Collecting the Debt to Society

Repeatedly, the US Catholic Bishops have issued plaintive calls asking us to fix our "broken and destructive" criminal justice system here in America.  Most of us pay this call no attention at all.  Perhaps this is to be expected; I'm afraid the USCCB's recommendations have not always been free from a certain tincture of worldly wisdom and many of us have trained ourselves to take their trendier pronouncements with a grain of salt.

This one, however, comes straight from the heart of the Gospel, straight from that great Prison Reformer who, on Judgment Day, will chide the condemned in these words: "I was a stranger and you did not welcome me, naked and you did not clothe me, sick and in prison and you did not visit me" (Mt 25:53).  Let's all take a moment or two, then, to reflect upon how meaningful Christian prison reform might actually be accomplished here in 21st-century America.

 First of all, let's concur that just tinkering with the existing mess won't do.  What we're dealing with here is such a complete and total breakdown, such a ghastly human train wreck, that anything less than a strong urge to go immediately back to the drawing board reflects ignorance of the situation.  What's going on now is simply a nightmare in the daylight.  Our country has nothing less than the highest per capita number of incarcerated persons on the planet.  If every man, woman, and child living in an American prison right now were gathered up in one place, you'd have the equivalent of the metropolitan population of Milwaukee, Wisconsin.

And make no mistake — once they're in, they're in to stay.  Less than fourteen percent of these people, once released, will ever succeed in becoming "useful members of society" again; they'll either go back into prison later or be added to the welfare roles as "unemployable" ex-cons.  Either way, they've become permanent wards of the state.  Rehabilitation is a fairy tale — and, sadly, it's a storybook ending that most Americans don't even want for these people anymore.  What do we want, then?  I'm afraid most of us just want them to go away — either via the death penalty or into our ever-growing and ill-funded chain of ramshackle prisons.

The Brain or the Soul?

Yet it's at just this point in our musings that we begin to get an intriguing glimpse of the philosophical dead-end that produced the tragedy — and a possible way out.

Remember the old Boris Karloff classic Frankenstein?  In that film, the mad doctor's experiment goes awry because his hunchbacked assistant has stolen the wrong brain for his creation — not a healthy, normal brain, but a brain from a different jar, a jar marked "abnormal," the brain, we are told, of a criminal.  This is why Frankenstein's monster has turned out to be such a brute — because there's something wrong inside his head, because he has (almost literally) a screw loose someplace.  His criminality is hard-wired, so to speak — built in at the factory — and we can see that he's a lost cause right from the start.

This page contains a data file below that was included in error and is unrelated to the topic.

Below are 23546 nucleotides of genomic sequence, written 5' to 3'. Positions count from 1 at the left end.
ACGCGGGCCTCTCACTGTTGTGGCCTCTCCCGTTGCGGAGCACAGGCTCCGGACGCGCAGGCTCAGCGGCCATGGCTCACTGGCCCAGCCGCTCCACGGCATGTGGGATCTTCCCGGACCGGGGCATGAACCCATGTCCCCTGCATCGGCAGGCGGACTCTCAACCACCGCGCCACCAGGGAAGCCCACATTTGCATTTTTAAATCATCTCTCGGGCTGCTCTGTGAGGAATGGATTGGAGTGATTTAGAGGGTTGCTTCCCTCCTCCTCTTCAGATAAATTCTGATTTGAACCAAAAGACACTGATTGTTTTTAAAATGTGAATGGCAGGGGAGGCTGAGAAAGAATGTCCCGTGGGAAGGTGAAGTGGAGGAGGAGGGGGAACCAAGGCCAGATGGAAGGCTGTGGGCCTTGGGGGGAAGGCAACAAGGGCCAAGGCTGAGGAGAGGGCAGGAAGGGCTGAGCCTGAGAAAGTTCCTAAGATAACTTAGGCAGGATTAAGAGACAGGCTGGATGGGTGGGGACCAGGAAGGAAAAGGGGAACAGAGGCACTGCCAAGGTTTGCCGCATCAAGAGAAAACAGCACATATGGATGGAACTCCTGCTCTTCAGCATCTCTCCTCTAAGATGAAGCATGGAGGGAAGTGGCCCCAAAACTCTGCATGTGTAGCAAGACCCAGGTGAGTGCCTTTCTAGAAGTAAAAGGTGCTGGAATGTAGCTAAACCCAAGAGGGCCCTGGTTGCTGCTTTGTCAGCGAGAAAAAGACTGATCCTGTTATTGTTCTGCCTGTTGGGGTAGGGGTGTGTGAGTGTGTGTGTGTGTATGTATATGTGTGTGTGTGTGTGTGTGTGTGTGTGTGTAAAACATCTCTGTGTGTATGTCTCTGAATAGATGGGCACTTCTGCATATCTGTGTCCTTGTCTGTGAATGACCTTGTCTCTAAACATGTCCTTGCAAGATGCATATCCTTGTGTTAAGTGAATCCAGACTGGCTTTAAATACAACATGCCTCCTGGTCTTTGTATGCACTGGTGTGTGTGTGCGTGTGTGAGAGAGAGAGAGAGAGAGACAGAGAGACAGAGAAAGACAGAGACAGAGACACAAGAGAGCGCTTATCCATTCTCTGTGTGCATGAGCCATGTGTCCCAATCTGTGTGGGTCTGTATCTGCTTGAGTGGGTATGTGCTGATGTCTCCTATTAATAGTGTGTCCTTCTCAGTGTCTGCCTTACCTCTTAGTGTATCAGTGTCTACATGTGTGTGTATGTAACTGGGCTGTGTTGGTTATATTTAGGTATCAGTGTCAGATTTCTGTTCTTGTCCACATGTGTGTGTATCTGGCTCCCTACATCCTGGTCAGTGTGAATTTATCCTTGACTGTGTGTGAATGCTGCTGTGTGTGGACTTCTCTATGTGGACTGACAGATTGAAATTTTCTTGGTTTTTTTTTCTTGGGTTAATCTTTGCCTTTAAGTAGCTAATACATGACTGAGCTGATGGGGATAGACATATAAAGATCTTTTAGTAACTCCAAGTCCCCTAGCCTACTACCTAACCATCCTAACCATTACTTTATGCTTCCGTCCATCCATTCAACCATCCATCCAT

Well, is there, in real life, any such thing as "the criminal brain"?

Not according to the teachings of the Catholic Church.  The Church teaches that criminality resides in the soul, not in the body; and it's we ourselves who make these evil choices, not some defective organ hidden within.  Of course, there are people who suffer from mental illnesses of one kind or another, illnesses that cause them to lose control in anti-social ways.  But if they've truly lost control then they aren't really criminals in the Christian sense of the word.  A man literally out of his senses can't be blamed for what he does, any more than a motorist can be blamed for wrecking his car if the steering wheel comes off in his hands.  No, true criminality enters the equation only when free, self-determining souls under God, who know wrong from right, freely choose to do the one and not the other.  This state, theologically speaking, is known as sinfulness, and the condition that created its worldwide prevalence is known as original sin.  Ever since Adam's fall we all know that downward pull, we all experience temptation and then — when we fail to resist it — actual guilt.  So in that sense, we're all like Frankenstein's monster.  We've all got the "criminal brain."

And since criminality is spiritual, the Church's remedies for it are likewise spiritual.  In countries where the Catholic worldview has dominated, prisons haven't been called "correctional facilities" (i.e., places to repair a broken machine) but penitentiaries — a place for penitents where the object, of course, was penance.  These were places where the guilty soul could expiate its crimes on earth, where the criminal could work off what was known (in a very valuable phrase) as "his debt to society."  And once the debt was paid, the debtor was forgiven.  The slate was wiped clean and absolution was dispensed.